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Missouri Top Trails State! Show Me Why

Posted on December 2nd, 2013

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North Mantiou Island Map

North Mantiou Island Map

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By Jim DuFresne

Jim DuFresne

Jim DuFresne

News flash! Missouri was named this year the “Best Trails State” by American Trails, a nonprofit organization working on behalf of the nation’s hiking and biking trails.


The Show-Me State “boasts” almost 1,000 miles of trails in its state park system, 700 miles of trail through Mark Twain National Forest and another 500 miles of National Recreation Trails as designated by the U.S. Department of Interior. Its crown jewel is the Katy Trail, which extends 240 miles along the Missouri River and is the longest developed rail-trail in the nation.

Excuse me if I don’t book a flight to St. Louis tomorrow.

Let’s start with the facts. Did you know that Michigan has more than 12,000 miles of recreational trails? Of these, 560 miles are forest looped trails, 905 miles are bike trails across the state and 900 miles are in our state parks. We may not have the longest rail-trail in the country but we have the most rail trails, 2,623 miles that weave a web across both peninsulas.

A fly angler on the South Branch of the Au Sable River in the Mason Tract.

A fly angler on the South Branch of the Au Sable River in the Mason Tract.

And when it’s completed from North Dakota to New York, the North Country Trail will be the longest trail in the nation at approximately 4,600 miles. Of that Michigan has the most, 1,150 miles, along with the North Country Trail Association headquarters which is dedicated to finishing it off.

I’d also put our natural scenery, which is what makes a trail great, up against anything Missouri has to offer. We have 11,000 sparkling lakes, 36,000 miles of rivers and trout streams and the Great Lakes, which gives us more coastline than any other state except Alaska. We have so much water — and it’s fresh water — that the furthest you can be from a river bank or shoreline in Michigan is less than 6 miles.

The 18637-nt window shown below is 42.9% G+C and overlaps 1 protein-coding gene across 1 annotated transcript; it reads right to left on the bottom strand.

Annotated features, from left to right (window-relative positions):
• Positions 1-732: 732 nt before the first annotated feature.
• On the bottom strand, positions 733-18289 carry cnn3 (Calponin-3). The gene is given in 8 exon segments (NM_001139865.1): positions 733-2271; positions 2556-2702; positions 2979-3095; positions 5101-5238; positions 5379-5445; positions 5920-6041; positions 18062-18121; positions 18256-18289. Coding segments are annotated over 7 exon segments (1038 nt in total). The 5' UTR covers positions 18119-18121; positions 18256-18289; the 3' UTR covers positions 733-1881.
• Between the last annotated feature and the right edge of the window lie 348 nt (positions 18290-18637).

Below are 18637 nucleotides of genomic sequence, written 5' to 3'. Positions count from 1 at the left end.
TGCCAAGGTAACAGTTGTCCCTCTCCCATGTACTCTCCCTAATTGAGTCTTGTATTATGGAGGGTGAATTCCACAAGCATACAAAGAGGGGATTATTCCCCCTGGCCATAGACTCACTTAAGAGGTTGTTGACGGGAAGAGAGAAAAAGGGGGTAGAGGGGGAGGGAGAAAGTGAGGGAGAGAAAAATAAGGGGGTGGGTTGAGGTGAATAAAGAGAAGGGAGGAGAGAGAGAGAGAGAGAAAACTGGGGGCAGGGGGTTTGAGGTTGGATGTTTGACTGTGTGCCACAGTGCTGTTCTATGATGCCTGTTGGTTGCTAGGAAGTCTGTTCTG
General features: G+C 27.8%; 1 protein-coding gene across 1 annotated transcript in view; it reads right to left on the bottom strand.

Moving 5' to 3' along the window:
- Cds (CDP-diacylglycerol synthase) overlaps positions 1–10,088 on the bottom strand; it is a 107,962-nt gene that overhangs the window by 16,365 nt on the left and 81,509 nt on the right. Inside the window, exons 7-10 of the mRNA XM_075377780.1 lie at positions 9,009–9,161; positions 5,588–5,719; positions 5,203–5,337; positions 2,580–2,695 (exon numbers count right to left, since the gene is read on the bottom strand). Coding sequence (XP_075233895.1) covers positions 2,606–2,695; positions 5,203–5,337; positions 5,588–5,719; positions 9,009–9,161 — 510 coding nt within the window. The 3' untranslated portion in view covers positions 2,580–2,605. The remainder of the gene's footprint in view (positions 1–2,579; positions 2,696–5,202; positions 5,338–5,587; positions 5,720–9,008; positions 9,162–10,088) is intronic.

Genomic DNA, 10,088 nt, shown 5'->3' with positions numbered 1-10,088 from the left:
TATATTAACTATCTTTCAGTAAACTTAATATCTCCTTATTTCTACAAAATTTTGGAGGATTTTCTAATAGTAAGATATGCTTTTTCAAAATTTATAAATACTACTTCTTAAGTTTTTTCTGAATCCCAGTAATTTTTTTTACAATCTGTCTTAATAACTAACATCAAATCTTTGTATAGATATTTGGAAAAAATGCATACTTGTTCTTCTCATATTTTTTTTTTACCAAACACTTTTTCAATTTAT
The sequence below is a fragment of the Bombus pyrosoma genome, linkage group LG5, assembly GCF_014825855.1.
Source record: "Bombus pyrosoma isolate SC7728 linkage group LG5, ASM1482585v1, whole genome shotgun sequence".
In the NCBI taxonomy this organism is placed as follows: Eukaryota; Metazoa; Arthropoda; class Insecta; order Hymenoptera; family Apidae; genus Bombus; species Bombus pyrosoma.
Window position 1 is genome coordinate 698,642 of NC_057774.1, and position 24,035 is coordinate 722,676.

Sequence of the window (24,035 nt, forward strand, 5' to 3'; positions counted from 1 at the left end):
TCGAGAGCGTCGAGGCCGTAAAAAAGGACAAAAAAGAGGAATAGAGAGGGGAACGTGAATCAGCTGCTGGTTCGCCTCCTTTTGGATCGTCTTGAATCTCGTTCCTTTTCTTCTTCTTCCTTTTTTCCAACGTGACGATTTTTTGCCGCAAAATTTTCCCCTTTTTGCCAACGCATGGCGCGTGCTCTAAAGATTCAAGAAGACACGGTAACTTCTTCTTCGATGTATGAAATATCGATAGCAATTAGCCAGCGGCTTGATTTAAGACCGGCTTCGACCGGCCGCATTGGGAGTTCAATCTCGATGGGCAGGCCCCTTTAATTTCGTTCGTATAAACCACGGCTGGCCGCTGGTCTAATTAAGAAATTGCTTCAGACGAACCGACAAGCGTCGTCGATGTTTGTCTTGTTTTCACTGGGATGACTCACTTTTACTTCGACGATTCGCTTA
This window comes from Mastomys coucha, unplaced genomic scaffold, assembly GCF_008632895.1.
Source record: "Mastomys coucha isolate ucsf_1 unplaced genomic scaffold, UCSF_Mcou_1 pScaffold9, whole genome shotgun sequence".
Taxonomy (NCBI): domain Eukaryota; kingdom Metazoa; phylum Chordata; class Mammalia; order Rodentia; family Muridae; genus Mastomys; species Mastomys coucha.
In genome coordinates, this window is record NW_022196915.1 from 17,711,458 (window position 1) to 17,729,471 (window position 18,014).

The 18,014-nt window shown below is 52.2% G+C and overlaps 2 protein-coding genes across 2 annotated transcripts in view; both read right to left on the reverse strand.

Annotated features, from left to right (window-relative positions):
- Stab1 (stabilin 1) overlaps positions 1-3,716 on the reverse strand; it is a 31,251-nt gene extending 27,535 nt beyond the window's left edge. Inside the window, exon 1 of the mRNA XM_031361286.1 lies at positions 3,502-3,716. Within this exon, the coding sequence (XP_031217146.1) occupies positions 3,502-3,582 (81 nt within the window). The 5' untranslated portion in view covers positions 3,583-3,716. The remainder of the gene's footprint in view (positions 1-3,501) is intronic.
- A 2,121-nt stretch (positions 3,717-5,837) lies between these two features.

Okay, we don’t have mountains in Michigan. Not real ones with peaks that exceed 2,000 feet in elevation. But we have sand dunes. Lots of them.

In fact, the western shore of Michigan’s Lower Peninsula features the most extensive collection of freshwater sand dunes in the country. These mountains of sand can tower more than 450 feet and border Lake Michigan, one of the largest and sweetest lakes you’ll ever dip your toes into. That combination of sand and surf allows us to end a day watching the sun melt into a sea of blue.

The dunes are also the destination for some of the most unique hikes not only in Michigan but the Midwest. Maybe even in the country. That elevation along with sandy peaks devoid of trees or thick brush gives way to endless views and panoramas that you’d expect on a mountain ridge. And more often than not most hikes in Michigan’s dune country include a stretch of pristine Lake Michigan beach with golden sand that is free of crowds, condos and beer coolers.

Does Missouri have that?

I‘m not sure of the criterion that American Trails uses to award “Best Trails State” and I have never been hiking or mountain biking in Missouri. I’m also pretty sure they don’t have much cross-country skiing in the Show Me State.